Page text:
I saw a brief demo yesterday of Cablevision’s new iPad app, which provides virtually the entire live TV lineup for a subscriber (see Cablevision iPad Video App Debuts With 280-Plus Channels, VOD).
The 300 channels available through the free app are exactly what you see on TV — and Cablevision preserves the blackout requirements of the sports programmers it carries, including YES Network, the cable operator says. Recall that ESPN cited Time Warner Cable’s inability to handle blackouts to explain why it wasn’t in the TWCable TV for iPad lineup (see Video Everywhere: ESPN Needs Blackouts On TWC iPad App).
So blackout restrictions evidently are not the source of YES’s problem with the Optimum for iPad app (see YES Says Cablevision’s iPad App Is Unauthorized). Perhaps YES just wants to collect the extra $59.99 per season through the Yankees on YES online video-streaming service if you want to watch Yankees (or Nets) games in your backyard?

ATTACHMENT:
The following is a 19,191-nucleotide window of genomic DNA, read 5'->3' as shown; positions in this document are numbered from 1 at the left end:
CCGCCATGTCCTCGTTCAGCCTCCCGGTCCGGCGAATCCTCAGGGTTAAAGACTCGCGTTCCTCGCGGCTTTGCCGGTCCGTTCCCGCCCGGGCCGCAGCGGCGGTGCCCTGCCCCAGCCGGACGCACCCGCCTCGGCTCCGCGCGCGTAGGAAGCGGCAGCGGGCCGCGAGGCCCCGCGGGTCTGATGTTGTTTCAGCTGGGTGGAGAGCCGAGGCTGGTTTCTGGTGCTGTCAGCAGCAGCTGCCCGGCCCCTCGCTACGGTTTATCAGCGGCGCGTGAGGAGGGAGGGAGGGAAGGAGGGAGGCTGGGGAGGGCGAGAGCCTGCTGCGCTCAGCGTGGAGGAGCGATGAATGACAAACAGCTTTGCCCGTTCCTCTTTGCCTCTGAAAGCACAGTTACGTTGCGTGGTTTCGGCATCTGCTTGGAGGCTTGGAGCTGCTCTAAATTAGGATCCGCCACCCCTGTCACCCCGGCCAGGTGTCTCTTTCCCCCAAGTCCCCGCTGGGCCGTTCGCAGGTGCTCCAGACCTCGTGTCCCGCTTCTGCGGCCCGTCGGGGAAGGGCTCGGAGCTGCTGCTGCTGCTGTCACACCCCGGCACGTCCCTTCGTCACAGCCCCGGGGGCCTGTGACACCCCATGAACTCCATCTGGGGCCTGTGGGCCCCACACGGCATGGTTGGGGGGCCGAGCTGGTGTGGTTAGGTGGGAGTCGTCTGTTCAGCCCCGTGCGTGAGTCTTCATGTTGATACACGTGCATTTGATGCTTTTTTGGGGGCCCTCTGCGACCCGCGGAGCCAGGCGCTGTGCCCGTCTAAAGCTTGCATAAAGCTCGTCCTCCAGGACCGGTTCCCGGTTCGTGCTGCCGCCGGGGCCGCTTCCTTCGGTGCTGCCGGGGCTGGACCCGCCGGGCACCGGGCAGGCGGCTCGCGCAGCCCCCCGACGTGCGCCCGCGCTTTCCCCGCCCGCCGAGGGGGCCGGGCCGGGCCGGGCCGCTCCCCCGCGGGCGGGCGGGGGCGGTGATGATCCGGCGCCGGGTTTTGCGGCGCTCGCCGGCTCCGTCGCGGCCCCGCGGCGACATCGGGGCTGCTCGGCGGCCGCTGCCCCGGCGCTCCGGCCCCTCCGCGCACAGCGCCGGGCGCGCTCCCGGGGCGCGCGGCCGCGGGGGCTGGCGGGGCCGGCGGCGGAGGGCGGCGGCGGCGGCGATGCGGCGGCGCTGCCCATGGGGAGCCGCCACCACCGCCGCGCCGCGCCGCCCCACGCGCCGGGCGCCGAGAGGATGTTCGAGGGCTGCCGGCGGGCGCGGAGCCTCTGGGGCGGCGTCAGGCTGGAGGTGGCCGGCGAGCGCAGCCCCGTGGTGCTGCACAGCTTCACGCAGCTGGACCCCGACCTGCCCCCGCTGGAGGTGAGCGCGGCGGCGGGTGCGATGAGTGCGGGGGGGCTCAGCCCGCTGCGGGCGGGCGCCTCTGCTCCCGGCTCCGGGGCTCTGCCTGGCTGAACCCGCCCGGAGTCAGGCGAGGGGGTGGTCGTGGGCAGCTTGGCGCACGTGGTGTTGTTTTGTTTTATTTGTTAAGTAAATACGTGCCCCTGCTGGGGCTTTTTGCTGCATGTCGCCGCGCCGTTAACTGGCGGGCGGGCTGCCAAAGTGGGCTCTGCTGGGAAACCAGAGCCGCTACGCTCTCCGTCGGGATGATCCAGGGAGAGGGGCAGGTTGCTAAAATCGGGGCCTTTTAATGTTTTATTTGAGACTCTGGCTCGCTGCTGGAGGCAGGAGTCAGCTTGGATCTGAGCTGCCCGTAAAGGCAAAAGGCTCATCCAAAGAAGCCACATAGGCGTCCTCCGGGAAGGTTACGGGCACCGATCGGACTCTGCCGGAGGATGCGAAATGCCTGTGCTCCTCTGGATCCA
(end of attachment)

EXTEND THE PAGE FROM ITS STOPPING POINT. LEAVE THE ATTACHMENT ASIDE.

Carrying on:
Cablevision wasn’t providing many other technical details on the app, but reps did confirm the 300 channels are delivered using a switched digital video architecture; i.e., not all live channels are broadcast over IP all the time — they’re sent only when a subscriber tunes to the channel on the iPad. One thing that is not currently available in the TV channels on the app is local ad insertion.
Meanwhile, Cablevision is adding more content and more features to the app, targeting this summer to provide remote-control features that will let viewers change channels and access info on the set-top box.
As of Monday, Cablevision said there were now up to 2,200 VOD titles available on the app, versus 2,000 on Saturday. But any transactional VOD content must be purchased through the set-top box, for now.
Also note: There’s no ability to watch DVR recordings via the Cablevision iPad app, although the MSO’s RS-DVR network-based service could conceivably be configured to provide playback on iPads or other non-set-top devices.
Follow me on Twitter:@xpangler